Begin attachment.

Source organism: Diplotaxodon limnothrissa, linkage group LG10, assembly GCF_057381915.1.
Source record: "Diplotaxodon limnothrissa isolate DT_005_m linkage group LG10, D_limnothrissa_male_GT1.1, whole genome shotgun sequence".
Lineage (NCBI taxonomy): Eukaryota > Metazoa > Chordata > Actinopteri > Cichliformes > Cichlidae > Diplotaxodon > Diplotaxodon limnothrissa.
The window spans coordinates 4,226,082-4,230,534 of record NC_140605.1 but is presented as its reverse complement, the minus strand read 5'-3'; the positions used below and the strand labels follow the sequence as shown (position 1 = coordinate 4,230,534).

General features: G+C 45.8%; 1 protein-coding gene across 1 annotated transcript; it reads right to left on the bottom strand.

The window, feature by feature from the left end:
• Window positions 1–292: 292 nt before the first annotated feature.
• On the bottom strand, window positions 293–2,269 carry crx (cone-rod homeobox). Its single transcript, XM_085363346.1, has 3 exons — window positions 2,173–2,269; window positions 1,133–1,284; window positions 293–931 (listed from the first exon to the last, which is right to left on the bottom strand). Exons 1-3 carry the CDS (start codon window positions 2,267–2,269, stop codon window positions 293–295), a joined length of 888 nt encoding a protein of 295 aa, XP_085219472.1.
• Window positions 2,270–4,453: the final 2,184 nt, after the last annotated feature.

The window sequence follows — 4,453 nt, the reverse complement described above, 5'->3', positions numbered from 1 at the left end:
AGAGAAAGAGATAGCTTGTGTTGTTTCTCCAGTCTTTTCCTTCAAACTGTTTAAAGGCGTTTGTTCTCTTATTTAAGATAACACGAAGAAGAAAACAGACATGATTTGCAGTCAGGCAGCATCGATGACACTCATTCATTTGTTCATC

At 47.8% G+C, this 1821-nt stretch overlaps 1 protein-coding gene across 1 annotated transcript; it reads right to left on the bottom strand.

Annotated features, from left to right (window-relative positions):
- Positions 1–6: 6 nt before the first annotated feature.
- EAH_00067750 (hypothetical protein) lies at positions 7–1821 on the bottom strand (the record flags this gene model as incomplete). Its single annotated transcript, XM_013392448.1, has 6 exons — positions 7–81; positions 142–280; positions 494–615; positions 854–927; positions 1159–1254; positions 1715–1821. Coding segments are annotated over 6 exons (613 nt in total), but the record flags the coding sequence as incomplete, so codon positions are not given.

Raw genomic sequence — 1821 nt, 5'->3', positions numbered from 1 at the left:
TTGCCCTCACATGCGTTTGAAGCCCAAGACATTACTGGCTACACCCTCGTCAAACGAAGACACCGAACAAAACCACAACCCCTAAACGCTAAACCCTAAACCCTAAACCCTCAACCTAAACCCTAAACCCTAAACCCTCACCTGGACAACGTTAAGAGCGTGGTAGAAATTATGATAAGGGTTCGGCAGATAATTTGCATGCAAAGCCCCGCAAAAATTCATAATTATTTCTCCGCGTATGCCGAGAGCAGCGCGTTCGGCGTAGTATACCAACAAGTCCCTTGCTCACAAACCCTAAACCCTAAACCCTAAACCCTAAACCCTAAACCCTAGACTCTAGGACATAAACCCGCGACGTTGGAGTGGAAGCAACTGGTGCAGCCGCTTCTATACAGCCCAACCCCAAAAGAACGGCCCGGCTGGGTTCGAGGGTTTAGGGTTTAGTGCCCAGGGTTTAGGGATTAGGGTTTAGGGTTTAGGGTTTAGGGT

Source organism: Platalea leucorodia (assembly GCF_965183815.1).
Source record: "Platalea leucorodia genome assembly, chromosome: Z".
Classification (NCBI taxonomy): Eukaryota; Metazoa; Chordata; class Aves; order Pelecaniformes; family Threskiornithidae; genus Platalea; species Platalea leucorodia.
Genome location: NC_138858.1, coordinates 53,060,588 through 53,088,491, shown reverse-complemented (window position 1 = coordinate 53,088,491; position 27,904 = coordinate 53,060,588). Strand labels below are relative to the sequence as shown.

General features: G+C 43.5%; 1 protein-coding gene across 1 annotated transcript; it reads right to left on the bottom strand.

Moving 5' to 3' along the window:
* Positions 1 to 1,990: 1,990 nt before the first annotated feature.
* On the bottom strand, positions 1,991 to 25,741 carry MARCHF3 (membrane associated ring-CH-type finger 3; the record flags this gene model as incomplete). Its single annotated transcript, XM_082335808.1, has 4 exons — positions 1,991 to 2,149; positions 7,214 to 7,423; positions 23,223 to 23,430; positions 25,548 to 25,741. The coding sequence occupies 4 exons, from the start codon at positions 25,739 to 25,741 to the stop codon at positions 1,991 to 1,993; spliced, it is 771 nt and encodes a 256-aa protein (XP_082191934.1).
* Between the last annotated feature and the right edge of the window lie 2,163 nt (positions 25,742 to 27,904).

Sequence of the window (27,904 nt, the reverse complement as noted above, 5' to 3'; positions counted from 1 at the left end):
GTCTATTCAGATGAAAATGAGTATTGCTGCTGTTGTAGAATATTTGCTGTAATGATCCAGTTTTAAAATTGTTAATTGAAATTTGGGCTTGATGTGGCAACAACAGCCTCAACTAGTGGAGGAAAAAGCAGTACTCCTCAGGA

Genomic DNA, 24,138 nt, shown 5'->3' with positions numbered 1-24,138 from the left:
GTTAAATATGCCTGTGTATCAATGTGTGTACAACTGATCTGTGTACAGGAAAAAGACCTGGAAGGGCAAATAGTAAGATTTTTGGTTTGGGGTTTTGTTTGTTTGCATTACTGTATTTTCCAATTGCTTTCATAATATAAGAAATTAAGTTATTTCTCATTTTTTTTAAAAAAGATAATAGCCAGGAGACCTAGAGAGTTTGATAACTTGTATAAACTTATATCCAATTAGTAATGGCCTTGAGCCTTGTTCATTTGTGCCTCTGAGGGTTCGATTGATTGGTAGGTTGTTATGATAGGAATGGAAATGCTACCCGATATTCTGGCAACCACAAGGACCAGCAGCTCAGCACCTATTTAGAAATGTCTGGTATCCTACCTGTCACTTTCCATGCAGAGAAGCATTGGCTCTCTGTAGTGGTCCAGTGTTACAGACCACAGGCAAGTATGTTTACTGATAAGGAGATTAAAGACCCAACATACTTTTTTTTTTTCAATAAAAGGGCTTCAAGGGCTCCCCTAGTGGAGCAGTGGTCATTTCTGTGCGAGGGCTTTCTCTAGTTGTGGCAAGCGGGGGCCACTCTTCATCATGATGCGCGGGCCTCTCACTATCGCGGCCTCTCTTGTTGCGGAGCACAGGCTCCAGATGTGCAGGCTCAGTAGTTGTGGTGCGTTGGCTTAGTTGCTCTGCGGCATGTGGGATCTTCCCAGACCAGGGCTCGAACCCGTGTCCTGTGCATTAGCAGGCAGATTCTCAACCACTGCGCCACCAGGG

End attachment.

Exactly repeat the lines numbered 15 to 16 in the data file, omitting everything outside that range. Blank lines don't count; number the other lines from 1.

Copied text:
- EAH_00067750 (hypothetical protein) lies at positions 7–1821 on the bottom strand (the record flags this gene model as incomplete). Its single annotated transcript, XM_013392448.1, has 6 exons — positions 7–81; positions 142–280; positions 494–615; positions 854–927; positions 1159–1254; positions 1715–1821. Coding segments are annotated over 6 exons (613 nt in total), but the record flags the coding sequence as incomplete, so codon positions are not given.

Raw genomic sequence — 1821 nt, 5'->3', positions numbered from 1 at the left: